US8247654B2 - Event EE-GH5 insect resistant cotton plants and methods of using - Google Patents

Event EE-GH5 insect resistant cotton plants and methods of using Download PDF

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US8247654B2
US8247654B2 US12/594,363 US59436308A US8247654B2 US 8247654 B2 US8247654 B2 US 8247654B2 US 59436308 A US59436308 A US 59436308A US 8247654 B2 US8247654 B2 US 8247654B2
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nucleotide
seq id
gh5
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dna
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Linda Trolinder
Sofie Moens
Dimitri Paelinck
Veerle Habex
Hans Van Herck
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BASF Agricultural Solutions Seed US LLC
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Priority to PCT/EP2008/002667 priority patent/WO2008122406A1/en
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    • AHUMAN NECESSITIES
    • A01AGRICULTURE; FORESTRY; ANIMAL HUSBANDRY; HUNTING; TRAPPING; FISHING
    • A01HNEW PLANTS OR PROCESSES FOR OBTAINING THEM; PLANT REPRODUCTION BY TISSUE CULTURE TECHNIQUES
    • A01H5/00Angiosperms, i.e. flowering plants, characterised by their plant parts; Angiosperms characterised otherwise than by their botanic taxonomy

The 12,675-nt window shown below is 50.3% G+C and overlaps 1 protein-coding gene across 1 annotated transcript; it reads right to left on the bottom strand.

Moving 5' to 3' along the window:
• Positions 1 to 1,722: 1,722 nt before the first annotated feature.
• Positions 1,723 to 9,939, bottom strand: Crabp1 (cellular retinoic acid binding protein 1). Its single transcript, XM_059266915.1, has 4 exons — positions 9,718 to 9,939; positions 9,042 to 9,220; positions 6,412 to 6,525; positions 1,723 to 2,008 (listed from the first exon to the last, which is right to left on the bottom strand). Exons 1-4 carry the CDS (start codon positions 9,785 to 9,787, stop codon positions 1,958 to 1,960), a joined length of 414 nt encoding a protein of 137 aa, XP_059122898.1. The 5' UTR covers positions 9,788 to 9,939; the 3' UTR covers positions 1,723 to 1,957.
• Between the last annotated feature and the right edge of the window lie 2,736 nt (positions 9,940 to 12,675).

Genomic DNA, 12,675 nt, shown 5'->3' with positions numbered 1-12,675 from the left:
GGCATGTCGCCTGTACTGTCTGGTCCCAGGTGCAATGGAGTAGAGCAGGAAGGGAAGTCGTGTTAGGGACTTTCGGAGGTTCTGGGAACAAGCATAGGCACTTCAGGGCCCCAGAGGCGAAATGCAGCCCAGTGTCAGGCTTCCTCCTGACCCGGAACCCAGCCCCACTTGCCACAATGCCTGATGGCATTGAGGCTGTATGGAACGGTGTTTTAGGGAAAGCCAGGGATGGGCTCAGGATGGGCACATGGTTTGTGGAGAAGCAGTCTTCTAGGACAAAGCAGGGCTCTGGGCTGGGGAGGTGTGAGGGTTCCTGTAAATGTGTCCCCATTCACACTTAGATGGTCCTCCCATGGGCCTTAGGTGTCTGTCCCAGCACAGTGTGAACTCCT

• A01H5/10Seeds
    • AHUMAN NECESSITIES
    • A01AGRICULTURE; FORESTRY; ANIMAL HUSBANDRY; HUNTING; TRAPPING; FISHING
    • A01HNEW PLANTS OR PROCESSES FOR OBTAINING THEM; PLANT REPRODUCTION BY TISSUE CULTURE TECHNIQUES
    • A01H1/00Processes for modifying genotypes
    • A01H1/02Methods or apparatus for hybridisation; Artificial pollination
    • CCHEMISTRY; METALLURGY
    • C12BIOCHEMISTRY; BEER; SPIRITS; WINE; VINEGAR; MICROBIOLOGY; ENZYMOLOGY; MUTATION OR GENETIC ENGINEERING
    • C12NMICROORGANISMS OR ENZYMES; COMPOSITIONS THEREOF; PROPAGATING, PRESERVING OR MAINTAINING MICROORGANISMS; MUTATION OR GENETIC ENGINEERING; CULTURE MEDIA
    • C12N15/00Mutation or genetic engineering; DNA or RNA concerning genetic engineering, vectors, e.g. plasmids, or their isolation, preparation or purification; Use of hosts therefor
    • C12N15/09Recombinant DNA-technology
    • C12N15/63Introduction of foreign genetic material using vectors; Vectors; Use of hosts therefor; Regulation of expression
    • C12N15/79Vectors or expression systems specially adapted for eukaryotic hosts
    • C12N15/82Vectors or expression systems specially adapted for eukaryotic hosts for plant cells, e.g. plant artificial chromosomes (PACs)
    • C12N15/8241Phenotypically and genetically modified plants via recombinant DNA technology
    • C12N15/8261Phenotypically and genetically modified plants via recombinant DNA technology with agronomic (input) traits, e.g. crop yield